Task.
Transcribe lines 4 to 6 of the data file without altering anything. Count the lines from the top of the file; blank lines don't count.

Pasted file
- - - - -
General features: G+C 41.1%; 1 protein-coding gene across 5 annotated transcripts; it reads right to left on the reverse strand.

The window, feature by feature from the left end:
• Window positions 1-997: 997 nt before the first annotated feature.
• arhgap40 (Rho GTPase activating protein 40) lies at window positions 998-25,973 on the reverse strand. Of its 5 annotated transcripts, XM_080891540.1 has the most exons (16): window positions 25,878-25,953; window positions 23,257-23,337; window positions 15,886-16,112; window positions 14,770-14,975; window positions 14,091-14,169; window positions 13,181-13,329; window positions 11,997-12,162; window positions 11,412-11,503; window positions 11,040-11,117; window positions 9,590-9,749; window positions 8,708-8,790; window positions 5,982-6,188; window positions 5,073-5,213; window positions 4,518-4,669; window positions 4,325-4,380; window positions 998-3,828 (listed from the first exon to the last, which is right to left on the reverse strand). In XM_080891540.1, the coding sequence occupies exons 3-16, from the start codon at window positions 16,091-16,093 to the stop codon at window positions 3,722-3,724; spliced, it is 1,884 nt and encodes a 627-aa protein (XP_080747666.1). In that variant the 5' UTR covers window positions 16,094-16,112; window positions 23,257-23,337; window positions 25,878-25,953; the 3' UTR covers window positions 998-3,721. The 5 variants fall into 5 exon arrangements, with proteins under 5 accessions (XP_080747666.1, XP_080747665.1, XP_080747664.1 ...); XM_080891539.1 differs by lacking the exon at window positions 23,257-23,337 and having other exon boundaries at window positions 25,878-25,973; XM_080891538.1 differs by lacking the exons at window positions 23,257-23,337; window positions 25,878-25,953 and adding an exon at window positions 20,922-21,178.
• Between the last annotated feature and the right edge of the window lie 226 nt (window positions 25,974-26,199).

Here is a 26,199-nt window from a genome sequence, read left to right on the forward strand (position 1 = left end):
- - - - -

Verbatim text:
• arhgap40 (Rho GTPase activating protein 40) lies at window positions 998-25,973 on the reverse strand. Of its 5 annotated transcripts, XM_080891540.1 has the most exons (16): window positions 25,878-25,953; window positions 23,257-23,337; window positions 15,886-16,112; window positions 14,770-14,975; window positions 14,091-14,169; window positions 13,181-13,329; window positions 11,997-12,162; window positions 11,412-11,503; window positions 11,040-11,117; window positions 9,590-9,749; window positions 8,708-8,790; window positions 5,982-6,188; window positions 5,073-5,213; window positions 4,518-4,669; window positions 4,325-4,380; window positions 998-3,828 (listed from the first exon to the last, which is right to left on the reverse strand). In XM_080891540.1, the coding sequence occupies exons 3-16, from the start codon at window positions 16,091-16,093 to the stop codon at window positions 3,722-3,724; spliced, it is 1,884 nt and encodes a 627-aa protein (XP_080747666.1). In that variant the 5' UTR covers window positions 16,094-16,112; window positions 23,257-23,337; window positions 25,878-25,953; the 3' UTR covers window positions 998-3,721. The 5 variants fall into 5 exon arrangements, with proteins under 5 accessions (XP_080747666.1, XP_080747665.1, XP_080747664.1 ...); XM_080891539.1 differs by lacking the exon at window positions 23,257-23,337 and having other exon boundaries at window positions 25,878-25,973; XM_080891538.1 differs by lacking the exons at window positions 23,257-23,337; window positions 25,878-25,953 and adding an exon at window positions 20,922-21,178.
• Between the last annotated feature and the right edge of the window lie 226 nt (window positions 25,974-26,199).

Here is a 26,199-nt window from a genome sequence, read left to right on the forward strand (position 1 = left end):